Thursday, August 12, 2010

Wholemeal Bread

This is my first attempt at making bread. And I could not be happier about the end result! The outside was crunchy, and inside was soft with a lovely wholemeal texture. My family certainly appreciated having home baked bread for the first time; and as a baker I certainly appreciated the rustic smell of bread wafting through my kitchen. Thanks to Taste.com.au for the recipe.

Ingredients
2 cups wholemeal self-raising flour
1 1/3 cup plain flour
1 tbsp brown sugar
1 sachet (7g) dried yeast
1 tsp salt
375mL lukewarm water
+ 2 tbsp butter, for brushing
+ 1 tbsp lukewarm water, for brushing
+ 1-2 tbsp your choice of seed (eg. sunflower, pumpkin, poppy)

Method
Brush a 10 x 20cm (base measurement) loaf pan with the melted butter to lightly grease. Measure all your ingredients. Place the flours, yeast, sugar and salt in a large bowl and mix well to combine. Make a well in the centre and add the water to the dry ingredients. The water needs to be lukewarm to activate the yeast and encourage it to grow. If the water is too hot, it can kill the yeast. To test whether it is at the right temperature, sprinkle a little on the inside of your wrist - it shouldn't be too cold or too hot. Use a wooden spoon to stir until combined and then use your hands to bring the dough together in the bowl. Turn the dough onto a lightly floured surface and knead for 8-10 minutes or until smooth and elastic. (You can tell when the dough has been kneaded enough by pressing your finger into the surface of the dough - if it springs back, it has been kneaded sufficiently). Shape the dough into a ball. Brush a large bowl with the melted butter to grease. Place the dough into the bowl and turn it over to lightly coat the dough surface with the butter. This will stop the surface of the dough drying out as it stands, which can affect the rising process. Cover the bowl with plastic wrap or a damp tea towel and then place it in a warm, draught-free place to allow the dough to rise. (The ideal temperature for rising bread dough is around 30°C). Leave the dough in this spot until it is double its size. This quantity of bread dough should take between 45-75 minutes t double in size. (When the dough is ready, it will retaining a finger imprint when lightly pressed). Once the dough has doubled in size. Punch it down in the centre with your fist. Turn the dough onto a lightly floured surface and knead again for 2-3 minutes or until smooth and elastic and returned to its original size. Preheat oven to 200°C. Divide the dough into 2 equal portions and shape each into a smooth round. Place the portions of dough side by side in the greased loaf pan. Brush lightly with the melted butter. Stand the pan in a warm, draught-free place, as before, for about 30 minutes or until the dough has risen about 1cm about the top of the pan. Gently brush the loaf with a little water and then sprinkle with your choice of seeds. Bake in preheated oven for 30 - 35 minutes, or until golden and cooked through. The best way to tell when the loaf of bread is cooked is to tap it on the base with your knuckle - if it sounds hollow, it is cooked. Turn the loaf immediately onto a wire rack and allow to cool. (If left in the pan, the loaf will sweat and the crust will become soft). Once cool, store the loaf in a well-ventilated place at room temperature. This bread is best eaten on the day it is made. However, it makes great toast 1-2 days later.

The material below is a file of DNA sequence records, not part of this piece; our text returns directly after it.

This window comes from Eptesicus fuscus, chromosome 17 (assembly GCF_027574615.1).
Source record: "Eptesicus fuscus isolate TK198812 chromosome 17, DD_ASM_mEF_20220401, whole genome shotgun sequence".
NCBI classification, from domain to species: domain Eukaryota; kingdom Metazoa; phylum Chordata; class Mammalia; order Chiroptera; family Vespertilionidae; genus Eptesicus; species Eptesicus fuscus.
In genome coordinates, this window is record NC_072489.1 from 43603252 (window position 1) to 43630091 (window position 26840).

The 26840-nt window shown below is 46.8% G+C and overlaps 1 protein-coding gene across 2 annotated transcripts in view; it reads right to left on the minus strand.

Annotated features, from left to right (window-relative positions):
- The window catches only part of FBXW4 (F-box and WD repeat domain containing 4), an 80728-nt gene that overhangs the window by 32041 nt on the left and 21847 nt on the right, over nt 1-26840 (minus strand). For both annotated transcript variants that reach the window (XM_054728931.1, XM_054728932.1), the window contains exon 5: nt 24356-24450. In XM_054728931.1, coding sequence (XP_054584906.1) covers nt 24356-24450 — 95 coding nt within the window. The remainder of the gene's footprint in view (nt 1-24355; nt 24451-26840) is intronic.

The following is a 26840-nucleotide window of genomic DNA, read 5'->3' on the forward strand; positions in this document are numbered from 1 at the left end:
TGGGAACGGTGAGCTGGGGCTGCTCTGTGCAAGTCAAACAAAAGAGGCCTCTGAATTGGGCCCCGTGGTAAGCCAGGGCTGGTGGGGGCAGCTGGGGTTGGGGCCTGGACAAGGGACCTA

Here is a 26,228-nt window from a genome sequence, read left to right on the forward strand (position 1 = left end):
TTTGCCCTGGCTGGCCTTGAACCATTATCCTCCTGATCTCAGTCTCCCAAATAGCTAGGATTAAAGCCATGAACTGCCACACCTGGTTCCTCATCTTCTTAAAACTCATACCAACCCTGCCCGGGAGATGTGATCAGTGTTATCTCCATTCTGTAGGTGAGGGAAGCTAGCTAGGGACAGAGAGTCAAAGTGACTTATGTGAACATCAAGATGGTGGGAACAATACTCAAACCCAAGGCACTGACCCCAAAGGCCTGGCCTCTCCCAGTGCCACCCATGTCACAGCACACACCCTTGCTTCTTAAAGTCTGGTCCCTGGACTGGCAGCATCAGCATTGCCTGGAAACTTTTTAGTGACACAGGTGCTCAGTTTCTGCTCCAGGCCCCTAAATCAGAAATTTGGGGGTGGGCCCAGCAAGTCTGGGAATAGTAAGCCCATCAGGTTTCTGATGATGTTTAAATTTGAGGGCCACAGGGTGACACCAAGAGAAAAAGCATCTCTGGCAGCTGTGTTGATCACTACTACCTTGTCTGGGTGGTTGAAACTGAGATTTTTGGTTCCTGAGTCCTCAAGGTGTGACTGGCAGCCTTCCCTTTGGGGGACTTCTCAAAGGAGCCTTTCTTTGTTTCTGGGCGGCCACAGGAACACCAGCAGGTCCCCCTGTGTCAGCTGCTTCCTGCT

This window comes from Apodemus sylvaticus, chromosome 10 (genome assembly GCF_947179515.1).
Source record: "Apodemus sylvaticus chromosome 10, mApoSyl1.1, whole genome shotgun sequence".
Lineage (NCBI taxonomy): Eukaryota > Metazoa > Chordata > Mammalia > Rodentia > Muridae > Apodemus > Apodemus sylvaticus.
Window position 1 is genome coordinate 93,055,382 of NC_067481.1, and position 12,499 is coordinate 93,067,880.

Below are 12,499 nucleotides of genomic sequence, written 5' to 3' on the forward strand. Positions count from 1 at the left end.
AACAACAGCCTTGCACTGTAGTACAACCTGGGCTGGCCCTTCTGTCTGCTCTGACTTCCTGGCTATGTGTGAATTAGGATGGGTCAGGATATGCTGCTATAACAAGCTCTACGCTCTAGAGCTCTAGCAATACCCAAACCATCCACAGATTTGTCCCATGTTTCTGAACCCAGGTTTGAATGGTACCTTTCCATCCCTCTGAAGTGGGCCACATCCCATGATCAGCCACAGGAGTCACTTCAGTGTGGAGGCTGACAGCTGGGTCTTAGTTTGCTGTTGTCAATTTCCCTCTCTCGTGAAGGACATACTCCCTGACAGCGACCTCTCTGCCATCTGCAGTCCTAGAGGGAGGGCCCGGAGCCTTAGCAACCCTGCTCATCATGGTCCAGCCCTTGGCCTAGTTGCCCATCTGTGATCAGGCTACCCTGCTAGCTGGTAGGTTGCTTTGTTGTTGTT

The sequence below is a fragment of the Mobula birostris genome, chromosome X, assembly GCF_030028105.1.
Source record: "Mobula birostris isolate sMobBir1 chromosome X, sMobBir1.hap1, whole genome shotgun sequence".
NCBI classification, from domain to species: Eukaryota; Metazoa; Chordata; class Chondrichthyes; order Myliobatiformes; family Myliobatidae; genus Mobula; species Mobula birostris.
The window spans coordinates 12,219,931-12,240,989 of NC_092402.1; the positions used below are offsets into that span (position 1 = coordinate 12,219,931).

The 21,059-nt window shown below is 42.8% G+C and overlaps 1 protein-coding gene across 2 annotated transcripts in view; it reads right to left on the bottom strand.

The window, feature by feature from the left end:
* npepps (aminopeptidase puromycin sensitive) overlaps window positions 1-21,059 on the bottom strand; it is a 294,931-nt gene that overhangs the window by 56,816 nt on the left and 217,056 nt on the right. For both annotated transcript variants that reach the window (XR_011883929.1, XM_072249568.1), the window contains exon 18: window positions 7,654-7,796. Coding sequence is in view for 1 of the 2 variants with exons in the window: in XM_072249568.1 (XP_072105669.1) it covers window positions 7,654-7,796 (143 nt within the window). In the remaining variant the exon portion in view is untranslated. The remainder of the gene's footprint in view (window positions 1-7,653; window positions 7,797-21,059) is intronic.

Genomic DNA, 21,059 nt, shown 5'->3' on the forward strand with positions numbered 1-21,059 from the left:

11 comments:

  1. Well done! bread is such a satisfying thing to make, I know, Although yeast bread can be somewhat time-consuming, try your hand at Irish soda bread, it is made with buttermilk and is ready in no time! Congratulations on your beautiful loaf!

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  2. I love the smell of bread baking! Your bread sounds and looks delicious. Thanks!

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  3. your first attempt at making bread? well, you sure have a great knack for it! good job...it looks delicious!

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  4. bon travail il a l'air si bon
    bonne soirée

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  5. There is nothing like fresh bread. Yours looks wonderful. I can almost smell it..yum:)

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  6. ooh! I can almost smell that beautiful bread from here, it looks so rustic -wonder if I would be brave enough to make it myself.
    ~Dianne~

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  7. I love this post! I have never tried bread..always thought they are difficult to make, but the recipe looks very simple. Happy weekend :)

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  8. Bread can be scary to make. Looks like you nailed it the first time out! Congratulations!

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  9. congrats on your first loaf! with a little practice you'll be making all sorts of loaves and altering recipes to your liking. and that smell? it will draw you in every time.

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  10. Well done on baking your first loaf of bread. They turned out brill ;0)

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  11. Oh...how I can't wait until I start experimenting with homemade bread. The anticipation of the aromas alone excite my senses. I will need time and patience to get through it until my expectations are met.
    I'm bookmarking your recipe ;o)

    Ciao for now,
    Claudia

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